So in the present study we have shown that siRNA against PS1 down regulates amyloid beta 42 production in IMR32 cells. Taken together the results of the present study suggest that in pathogenic condition we may target PS1 for anti-amyloidogenic therapy in Alzheimer's disease as IMR32 is an AD featured cell line. These results also reconfirm a role of PS1 in γ-secretase activity.
amyloid precursor protein
Familial Alzheimer disease
Goedert M, Spillantini MG: A century of Alzheimer's disease. Science. 2006, 314: 777-781. 10.1126/science.1132814.
Cole SL, Vassar R: The role of amyloid precursor protein processing by BACE1, the beta-secretase, in Alzheimer disease pathophysiology. J Biol Chem. 2008, 283: 29621-29625. 10.1074/jbc.R800015200.
Weidemann A, Eggert S, Reinhard FB, Vogel M, Paliga K, Baier G, Masters CL, Beyreuther K, Evin G: A novel epsilon-cleavage within the transmembrane domain of the Alzheimer amyloid precursor protein demonstrates homology with Notch processing. Biochemistry. 2002, 4: 12825-2835.
Tanzi RE, Bertram L: Twenty years of the Alzheimer's disease amyloid hypothesis: a genetic perspective. Cell. 2005, 120: 545-555. 10.1016/j.cell.2005.02.008.
Hardy J: The Alzheimer family of diseases: many etiologies, one pathogenesis?. Proc Natl Acad Sci USA. 1997, 94: 2095-2097. 10.1073/pnas.94.6.2095.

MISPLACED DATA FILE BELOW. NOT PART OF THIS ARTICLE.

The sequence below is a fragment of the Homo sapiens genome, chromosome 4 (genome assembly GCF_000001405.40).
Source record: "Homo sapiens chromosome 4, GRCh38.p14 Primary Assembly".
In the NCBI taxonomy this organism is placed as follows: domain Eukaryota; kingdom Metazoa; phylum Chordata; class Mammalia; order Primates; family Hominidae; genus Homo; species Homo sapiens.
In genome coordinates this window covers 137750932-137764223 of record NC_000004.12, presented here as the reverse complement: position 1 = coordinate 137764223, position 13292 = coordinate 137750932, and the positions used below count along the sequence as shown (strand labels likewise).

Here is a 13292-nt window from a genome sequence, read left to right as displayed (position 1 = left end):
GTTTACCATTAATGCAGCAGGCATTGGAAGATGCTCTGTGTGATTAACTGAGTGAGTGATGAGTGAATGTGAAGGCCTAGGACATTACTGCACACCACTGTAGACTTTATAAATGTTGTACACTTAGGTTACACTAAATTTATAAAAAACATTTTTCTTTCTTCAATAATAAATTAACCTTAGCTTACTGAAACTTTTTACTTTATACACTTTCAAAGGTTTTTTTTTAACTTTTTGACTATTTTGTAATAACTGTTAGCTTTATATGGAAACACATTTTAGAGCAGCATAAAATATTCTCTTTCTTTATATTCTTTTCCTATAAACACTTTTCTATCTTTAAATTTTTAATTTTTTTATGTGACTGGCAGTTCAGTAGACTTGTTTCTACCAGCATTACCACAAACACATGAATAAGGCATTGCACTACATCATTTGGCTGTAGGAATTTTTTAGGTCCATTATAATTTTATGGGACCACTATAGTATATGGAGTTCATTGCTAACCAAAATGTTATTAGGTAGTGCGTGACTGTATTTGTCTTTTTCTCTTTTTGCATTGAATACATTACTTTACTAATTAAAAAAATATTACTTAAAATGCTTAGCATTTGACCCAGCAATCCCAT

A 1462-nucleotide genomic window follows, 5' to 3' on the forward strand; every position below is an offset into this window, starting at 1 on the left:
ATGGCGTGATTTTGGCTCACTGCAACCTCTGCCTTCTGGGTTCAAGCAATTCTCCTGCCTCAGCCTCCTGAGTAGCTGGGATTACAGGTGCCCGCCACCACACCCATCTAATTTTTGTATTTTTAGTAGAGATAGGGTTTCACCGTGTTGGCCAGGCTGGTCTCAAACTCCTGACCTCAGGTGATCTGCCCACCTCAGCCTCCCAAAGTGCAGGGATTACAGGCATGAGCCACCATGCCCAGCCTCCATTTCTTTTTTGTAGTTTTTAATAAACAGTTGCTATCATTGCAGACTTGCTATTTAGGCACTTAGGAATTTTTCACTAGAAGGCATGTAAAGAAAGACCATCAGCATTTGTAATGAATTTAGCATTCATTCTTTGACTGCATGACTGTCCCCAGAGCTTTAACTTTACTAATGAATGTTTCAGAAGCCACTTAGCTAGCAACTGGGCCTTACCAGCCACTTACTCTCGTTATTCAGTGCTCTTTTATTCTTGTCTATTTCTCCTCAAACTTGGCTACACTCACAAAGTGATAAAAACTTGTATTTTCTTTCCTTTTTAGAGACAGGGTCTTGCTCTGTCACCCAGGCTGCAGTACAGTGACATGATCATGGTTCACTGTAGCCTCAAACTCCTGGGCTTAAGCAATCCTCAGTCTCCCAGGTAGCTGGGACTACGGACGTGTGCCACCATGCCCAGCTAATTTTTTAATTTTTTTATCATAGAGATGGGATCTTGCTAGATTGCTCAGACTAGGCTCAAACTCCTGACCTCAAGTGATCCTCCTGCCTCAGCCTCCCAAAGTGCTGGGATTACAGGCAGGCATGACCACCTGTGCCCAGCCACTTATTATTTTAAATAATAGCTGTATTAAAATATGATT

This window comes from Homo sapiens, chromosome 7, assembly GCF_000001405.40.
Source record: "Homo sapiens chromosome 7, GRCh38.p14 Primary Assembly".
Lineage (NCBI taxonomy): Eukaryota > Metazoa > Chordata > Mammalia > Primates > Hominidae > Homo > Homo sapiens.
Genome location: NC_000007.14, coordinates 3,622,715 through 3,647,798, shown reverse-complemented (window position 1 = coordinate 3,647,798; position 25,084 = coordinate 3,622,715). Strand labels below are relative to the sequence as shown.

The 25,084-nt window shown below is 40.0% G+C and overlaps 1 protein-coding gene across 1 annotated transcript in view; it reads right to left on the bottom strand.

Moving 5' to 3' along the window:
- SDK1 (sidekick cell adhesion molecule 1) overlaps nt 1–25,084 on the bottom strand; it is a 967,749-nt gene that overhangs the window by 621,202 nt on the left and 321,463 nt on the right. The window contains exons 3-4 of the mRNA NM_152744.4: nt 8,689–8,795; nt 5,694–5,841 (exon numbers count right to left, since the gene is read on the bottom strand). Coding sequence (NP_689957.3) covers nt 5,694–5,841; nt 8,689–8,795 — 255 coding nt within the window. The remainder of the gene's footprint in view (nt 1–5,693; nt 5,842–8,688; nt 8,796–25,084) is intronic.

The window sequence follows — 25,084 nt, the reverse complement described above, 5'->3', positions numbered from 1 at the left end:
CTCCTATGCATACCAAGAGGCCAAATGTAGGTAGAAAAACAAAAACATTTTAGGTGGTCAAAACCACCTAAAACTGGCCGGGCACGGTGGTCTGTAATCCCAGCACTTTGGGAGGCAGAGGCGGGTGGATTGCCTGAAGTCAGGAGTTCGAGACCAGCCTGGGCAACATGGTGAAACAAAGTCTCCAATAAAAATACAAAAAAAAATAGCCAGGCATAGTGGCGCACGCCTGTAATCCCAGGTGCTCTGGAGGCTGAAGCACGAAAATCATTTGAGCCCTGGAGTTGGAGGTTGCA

De Strooper B, Saftig P, Craessaerts K, Vanderstichele H, Guhde G, Annaert W, Von Figura K, Van Leuven F: Deficiency of presenilin-1 inhibits the normal cleavage of amyloid precursor protein. Nature. 1998, 391: 387-390. 10.1038/34910.
Wolfe MS, Xia W, Moore CL, Leatherwood DD, Ostazewski B, Rahmati T, Donkor IO, Selkoe DJ: Peptidomimetic probes and molecular modeling suggest that Alzheimer's gamma-secretase is an intramembrane-cleaving aspartyl protease. Biochemistry. 1999, 38: 4720-4727. 10.1021/bi982562p.
Wolfe MS, Xia W, Ostaszewski BL, Diehl TS, Kimberly WT, Selkoe DJ: Two transmembrane aspartates in presenilin-1 required for presenilin endoproteolysis and gamma-secretase activity. Nature. 1999, 398: 513-517. 10.1038/19077.
Thinakaran G, Harris CL, Ratovitski T, Davenport F, Slunt HH, Price DL, Borchelt DR, Sisodia SS: Evidence that levels of presenilins (PS1 and PS2) are coordinately regulated by competition for limiting cellular factors. J Biol Chem. 1997, 272: 28415-28422. 10.1074/jbc.272.45.28415.